One year ago, when the All-Star game loped into the eighth inning, the National League team trailed 4-2, and then-Yankees terror Andrew Miller came in to face the third wave of Terry Collins’ squad. To spare you the mess of a Midsummer Classic box score: After two outs and two singles, it became apparent that the ultimate destination of the tying runner would be decided by Reds outfielder Adam Duvall and Cardinals shortstop Aledmys Diaz.
Duvall was hitting .249 to that point in 2016—in his first sizeable stretch of major-league action after coming over from San Francisco in the Mike Leake trade—and getting on base at just a .288 clip. But (but!) he’d tallied 23 homers for a team that, by rule, needed an All-Star. When he stepped into the box, you could almost hear the chorus emanating from America’s armchairs. Adam Duvall? Who’s that?
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Cincinnati views the rookie left-hander as a long-term building block, but maybe he's in the wrong role.
The Reds are treating Amir Garrett like a central part of their rebuild, and perhaps a part of their very long-term future. After his start on Saturday, Garrett was optioned to Triple-A, a move the Reds say will allow them to manage his innings and keep him on the mound well into September—an important consideration, if you’re willing to make a certain set of assumptions, because the team leads the NL Central at the moment.
Of course, a more cynical person might point out that the Reds are unlikely to be contending by the time Labor Day comes, so Garrett could just as easily be shut down then to protect him from accumulating an undue workload for the full season. That person might also observe that the demotion will probably last long enough to keep Garrett from accruing a full season of service time this year, thus delaying his potential free agency by a year. If that person were a real bulldog, they might also say that Garrett turned 25 years old last week, has faced between 550 and 600 batters in each of the past three seasons while in the minors, and might not really need this kind of protection.
This season is old enough to know better, but some early hitting performances really stand out.
I know it’s still too early in the season to draw meaningful conclusions about much of anything because my beloved Twins have a winning record, but we are far enough along that only seven hitters with 100 or more plate appearances are beating their 90th percentile PECOTA projections by at least 200 points of OPS. Two of those seven, Bryce Harper and Freddie Freeman, are great hitters off to especially strong starts, leaving five genuine, out-of-nowhere surprises among full-time position players. By the end of the season they may all have turned back into pumpkins, but in the meantime my curiosity is piqued.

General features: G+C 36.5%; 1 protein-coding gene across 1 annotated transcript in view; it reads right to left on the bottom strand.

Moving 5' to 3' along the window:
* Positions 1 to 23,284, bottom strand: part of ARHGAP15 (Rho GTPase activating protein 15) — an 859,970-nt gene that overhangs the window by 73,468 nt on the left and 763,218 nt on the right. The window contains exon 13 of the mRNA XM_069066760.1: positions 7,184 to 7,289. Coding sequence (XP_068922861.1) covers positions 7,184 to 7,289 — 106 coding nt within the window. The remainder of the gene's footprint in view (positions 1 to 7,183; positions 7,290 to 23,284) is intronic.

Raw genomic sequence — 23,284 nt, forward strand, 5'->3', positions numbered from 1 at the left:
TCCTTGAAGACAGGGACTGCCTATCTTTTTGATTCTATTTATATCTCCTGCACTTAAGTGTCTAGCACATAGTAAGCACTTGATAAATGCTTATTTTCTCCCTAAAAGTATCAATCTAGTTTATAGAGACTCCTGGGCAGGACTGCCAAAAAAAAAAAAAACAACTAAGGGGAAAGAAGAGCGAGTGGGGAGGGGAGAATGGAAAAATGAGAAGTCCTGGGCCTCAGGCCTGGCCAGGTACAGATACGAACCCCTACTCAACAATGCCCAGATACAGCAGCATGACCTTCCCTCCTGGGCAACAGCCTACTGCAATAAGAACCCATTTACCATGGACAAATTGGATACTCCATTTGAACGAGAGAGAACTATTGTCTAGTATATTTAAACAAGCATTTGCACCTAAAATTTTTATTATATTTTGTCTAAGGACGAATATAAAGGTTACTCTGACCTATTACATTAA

The Situation: The Reds found themselves without Homer Bailey and Anthony Desclafani, the former due to bone chips, the latter to an elbow sprain. Cincinnati decided to press some of their young prospect arms into service, and Amir Garrett—their top pitching prospect—will get the ball every fifth day at the back of the Redlegs rotation.
The Background: The Reds drafted Garrett in the 22nd round of the 2011 draft, but gave him a cool million bucks as part of a two-sport deal that also allowed him to play basketball at St. John’s. As you’d expect, he moved rather slowly through the Cincinnati system, not getting an extended full-season ball assignment until 2014, while playing 20+ minutes a game as a swingman for the Red Storm in the offseason. Since he started focusing fully on baseball, Garrett’s stuff and performance ticked up and posted sub-3.00 ERAs the last two years, striking out nearly a batter an inning. He will turn 25 in a month, but there may be more improvements yet to come considering how late he came to baseball full-time.
Reds prospect Zach Vincej explains how he changed his hitting approach through tinkering and ignoring cliches.
Late last May, Zach Vincej’s career was on life support. He’d turned 25 years old a few weeks earlier and was playing for the Reds’ Double-A affiliate in Pensacola—or, worse and more accurately, not playing for them.
Traded from the Reds to the Marlins, Dan Straily is an example of how new pitching data can help change a repertoire.
For nerdy baseball fans, the worst trade of the offseason was the Reds’ swap of Dan Straily to the Marlins. That’s not because there was an especially egregious mismatch in value in the deal; it was because the move separated Straily from the Reds’ beat reporters.
Just before being dealt, Straily spent almost an hour on a podcast with Zach Buchanan, one of the Reds writers for the Cincinnati Enquirer (and author of the Reds chapter in this year's Baseball Prospectus Annual). It was a delightful listening experience: wide-ranging but detailed, relaxed, smart. They talked about hunting and (ironically) what it’s like to be blindsided by a trade. My favorite discussion centered on the trip to Driveline Baseball from which Straily had returned just before the interview.
Hal Steinbrenner asked a question without really wanting to know the answer.
I made a mistake: I thought about this from the player’s perspective. I thought about the player. Or perhaps, I thought about it as mostly mattering with respect to individual players, as mostly serving to modify their behavior. On Thursday, Hal Steinbrenner reminded me of my error.